They all wanted the story to be told. And they wanted the story told right.
That might have been the last time that I full-heartedly cared about facts.
Our van wound along the narrow county roads that twisted through the mountains and hills leading to Hotchkiss, Colorado, population 944. The music shouted over us, none of us saying a word as we barreled into our friend Vince’s hometown. The tires squealed as we cut corners. The guys laughed out of excitement and nerves. We plunged into Hotchkiss’s tiny downtown, circling its few blocks for the Creamery Arts Center, where Vince told us to be by three o’clock. It was 3:05.
Chris parked the van askew. We ran to the Creamery’s front door, bursting in as if searching a burning house for children, and found an incredibly crowded but completely silent hall. We turned heads with our laughter until we realized that we were ruining the quiet. A third of the town’s population — sun burnt men and women with starkly blue eyes who wore southwestern patterns — quietly waited as nine Tibetan monks slowly filed into the room.
I could make a simple graph that charted the trajectory of my career at Rolling Stone alongside my belief in facts. The line charting my years at the magazine would consistently go up at a 45-degree angle, of course. The line charting my belief in facts, however, would start high but consistently go down at a 45-degree angle. The midpoint of that graph, the dead center of the X, came along with one of our features reporters.
When fact checking a piece that he wrote on the War on Drugs, I turned up information from his sources that was so drastically different from what he originally reported, that Bates felt obligated to give me a research credit on the story — a rarity at Rolling Stone. In a story about a flawed medication, the reporter actually invented dead bodies. He wrote that numerous corpses had been found neglected in the basement of Danvers State Hospital in Massachusetts. This wasn’t true at all. The closest corollary that I could find was a hospital in Salem, Oregon, that had retained urns full of ashes of its unclaimed deceased patients. I’m not sure how he got his information. Another fact checker told me that he said he only dreamed something that he put into another one of his articles.
…it’s impossible to fact check a dream.
Despite this, he continued to write for the magazine. It was infuriating because it’s impossible to fact check a dream. You inevitably waste hours searching for something that never even existed. But by the midpoint of my time at Rolling Stone, I realized that good reporting didn’t make a successful reporter. You just needed to be able to present things in a way that would be interesting — perhaps it could even be turned into a fictional movie.
The Tibetan monks circled a table displaying a sand mandala that they’d meticulously created for a week in this tiny Colorado town. The monks wore orange and maroon robes. Their hats spiked over their heads like yellow mohawks. One of them began throat singing: The ominous grumble forced from his mouth sounded like a bullfrog bellowing into a didgeridoo. The others rhythmically chanted along. In finely timed flourishes, each introduced a new instrument to the song: a drum, cymbals, six-foot-long horns that reverberated into the floor, more horns sounding like trumpets. The mandala’s red, blue, and green sands glittered between them.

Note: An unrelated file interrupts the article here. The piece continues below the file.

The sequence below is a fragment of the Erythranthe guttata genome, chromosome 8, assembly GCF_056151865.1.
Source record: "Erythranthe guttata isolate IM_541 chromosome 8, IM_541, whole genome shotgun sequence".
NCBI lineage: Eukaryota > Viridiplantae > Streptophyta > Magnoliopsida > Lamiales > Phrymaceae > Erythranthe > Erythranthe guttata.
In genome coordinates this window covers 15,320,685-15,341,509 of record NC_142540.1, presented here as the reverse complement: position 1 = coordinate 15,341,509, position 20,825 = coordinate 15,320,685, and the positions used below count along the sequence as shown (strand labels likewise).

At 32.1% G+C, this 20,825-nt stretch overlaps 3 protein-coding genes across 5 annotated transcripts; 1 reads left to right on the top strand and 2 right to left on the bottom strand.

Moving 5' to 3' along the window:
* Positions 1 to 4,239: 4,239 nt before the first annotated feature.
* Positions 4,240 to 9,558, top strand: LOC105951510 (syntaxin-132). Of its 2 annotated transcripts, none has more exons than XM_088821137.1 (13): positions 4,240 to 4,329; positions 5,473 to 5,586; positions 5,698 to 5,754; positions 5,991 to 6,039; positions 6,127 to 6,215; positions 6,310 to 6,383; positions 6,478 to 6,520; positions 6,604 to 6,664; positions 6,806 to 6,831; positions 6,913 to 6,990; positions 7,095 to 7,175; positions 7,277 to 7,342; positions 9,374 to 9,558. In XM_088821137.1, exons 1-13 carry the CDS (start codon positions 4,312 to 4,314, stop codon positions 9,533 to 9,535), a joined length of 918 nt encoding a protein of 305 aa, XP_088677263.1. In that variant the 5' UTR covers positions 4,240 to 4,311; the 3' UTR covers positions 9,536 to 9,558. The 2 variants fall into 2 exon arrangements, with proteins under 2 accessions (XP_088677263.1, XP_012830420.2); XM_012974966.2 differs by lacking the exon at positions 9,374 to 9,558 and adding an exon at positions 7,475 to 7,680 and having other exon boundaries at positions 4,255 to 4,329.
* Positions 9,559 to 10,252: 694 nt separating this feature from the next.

Tibetan Buddhists believe that deities are present in the sand, and the artwork is supposed to convey positive energies to the community viewing it. But as soon as the instruments were put aside, one of the monks revealed a hand brush and hunched over the sand. He slowly swept away the intricate designs of the mandala, letting days of work disappear with small flicks of his wrist.
By 2009, my fourth year at the magazine, I was in a strange stage with my relationship to facts. The stress of being right all of the time never really abated. But I also didn’t really see the point in anything that we were doing. I needed to be right in order to continue receiving paychecks. But I hated my job. So I began to shut down, largely becoming unfeeling, completely indifferent to anything. This affected more than my work life. I was finally dating a woman who had been my dream girl since 2001 — but I broke up with her because I had very little grip on reality. I drank more than usual. I’d worked on so many stories about other people that I didn’t really know who I was anymore. I certainly wasn’t a journalist but I’d played one for many years.
I’d worked on so many stories about other people that I didn’t really know who I was anymore.
I worked on Matt Taibbi’s infamous Goldman Sachs article where he equated the banking giant to “a great vampire squid wrapped around the face of humanity, relentlessly jamming its blood funnel into anything that smells like money.” I didn’t think that the joke would work because the vampire squid doesn’t actually have a “blood funnel.” I told Taibbi this. Certainly the marine biologists would write in. But he didn’t really care. I told the editor, Bates again, the same thing. But he may have cared even less. Perhaps it was obvious that the vampire squid didn’t have an appendage as ridiculously named as a “blood funnel.” Bates seemed surprised that even the “vampire squid” was real. But I was beyond jokes at that point in my career. I was only droning along, waiting for each day to end. But then there’d just be another day.